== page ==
Companies save substantially on travel costs by live-streaming presentations over the web. Additionally, the ability to share recorded presentations with employees overseas or out-of-office ensures that sensitive information is delivered in a timely manner.

Companies can customize social tools to meet their needs

Tools such as webcasting can be used for communicating new developments in a crisis, town hall meetings, or even continuing education courses. During his presentation, Mr. Loe will offer specific examples of companies that rely on social tools to communicate different messages.

Due to globalization and a rising number of home-based employees, technology has evolved to accommodate an increasingly virtual workforce. Large organizations can empower their employees by using social channels to improve internal communications. The variety of mediums available can be applied toward meeting specific needs such as real-time response to crises or career development. Sparking engagement amongst employees through social channels not only encourages productivity but also strengthens the employer brand.

Join us: 

To learn more about how social technology is improving internal communications, join PR Newswire and Business Development Institute for “The Future of Collaboration and Internal Communications Summit” on Tuesday, November 12th at the CUNY Graduate Center in New York City. Register here: http://www.cvent.com/events/internal-collaboration-social-communications-summit/event-summary-ca8eb79a547c42b6ac55955d22133e3f.aspx

PR Secrets: Master Digital Press Releases and Get More Journalism Coverage

An example of a release featuring embedded video, cited by Rosetta's Shade Vaughn.

An example of a release featuring embedded video, cited by Rosetta’s Shade Vaughn.

If you tuned in last week to the Bulldog Reporter PR University webinar Mastering Interactive News Releases: 7 PR Secrets of Digital Press Releases That Woo Editors and Wow the Public, you likely came out with more than seven secrets.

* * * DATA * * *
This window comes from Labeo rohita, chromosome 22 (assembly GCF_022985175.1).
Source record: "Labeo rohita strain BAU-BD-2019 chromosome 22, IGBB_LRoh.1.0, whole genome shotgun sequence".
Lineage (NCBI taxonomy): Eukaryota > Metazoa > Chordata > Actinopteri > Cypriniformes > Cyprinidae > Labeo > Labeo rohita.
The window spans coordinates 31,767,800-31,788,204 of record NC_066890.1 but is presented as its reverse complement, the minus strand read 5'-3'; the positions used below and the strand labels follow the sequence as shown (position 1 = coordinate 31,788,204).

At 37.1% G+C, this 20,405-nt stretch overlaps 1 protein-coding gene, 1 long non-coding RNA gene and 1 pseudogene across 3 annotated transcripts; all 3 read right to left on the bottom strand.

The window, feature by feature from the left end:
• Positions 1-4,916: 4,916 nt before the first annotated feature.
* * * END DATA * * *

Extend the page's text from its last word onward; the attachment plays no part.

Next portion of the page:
The powerhouse panel of social media and PR experts included:

  • Taylor L. Cole (@TravelwithTLC), director of PR and social media with Hotels.com;
  • Melanie Moran (@melaniemoran), executive director of integrated communications for Vanderbilt University News and Communications;
  • Shade Vaughn (@shadevaughn), director of PR and events with Rosetta;
  • Serena Ehrlich (@serena), director of social & evolving media with Business Wire; and
  • Sarah Skerik (@sarahskerik), vice president of social media with PR Newswire/MultiVu

It’s no secret that today’s Internet and media inboxes are overflowing with news releases announcing products and services, financial earnings, changing staff, and more. But with so many of these releases competing for the same eyeballs in newsrooms, standing out from the pack requires finesse and clever packaging, particularly in this digital era.

Some highlights that came out of the webinar (#realworldpr) included Bulldog Reporter PR University training director Brian Pittman’s list:

  • Consider multiple/tailored releases to different audiences and verticals.
  • Always use unique and trackable URLS. (Example: Bit.ly)
  • Include a “click to tweet” link within the press release, near the top of the content. 
  • Keep headlines to 100 characters or fewer. This is also good for subject lines when sending out release as a pitch ancillary/support.
  • Write for mobile first. Craft mobile-ready copy. Think short sentences and graphs, punchy quotes, and use micro content principles. (Example: The main facts/5Ws could be listed as bullets so they’re easily scanned on mobile.)
  • Always include a call to action. (Example: “Click here to download app” or “click here for a fact sheet.” This would then tie to the first bullet above and would be trackable.)
  • Make all content portable. When possible, generate your press release content so it can be “broken apart” into pieces of mini content. (Example: Can your pull quote stand alone and be tweeted or shared on Facebook? Can your graphic be shared with a cutline that provides the key facts? Can your video stand alone?)

The panel also stressed the importance of SEO keywords.

The right keywords can improve readership of your release, the group agreed.
Business Wire’s Ehrlich shared some of her favorite keyword tools: SpyFu and Google AdWords.

When it comes to paid distribution, wire services still tend to be the “best place to get your message out there,” Ehrlich said.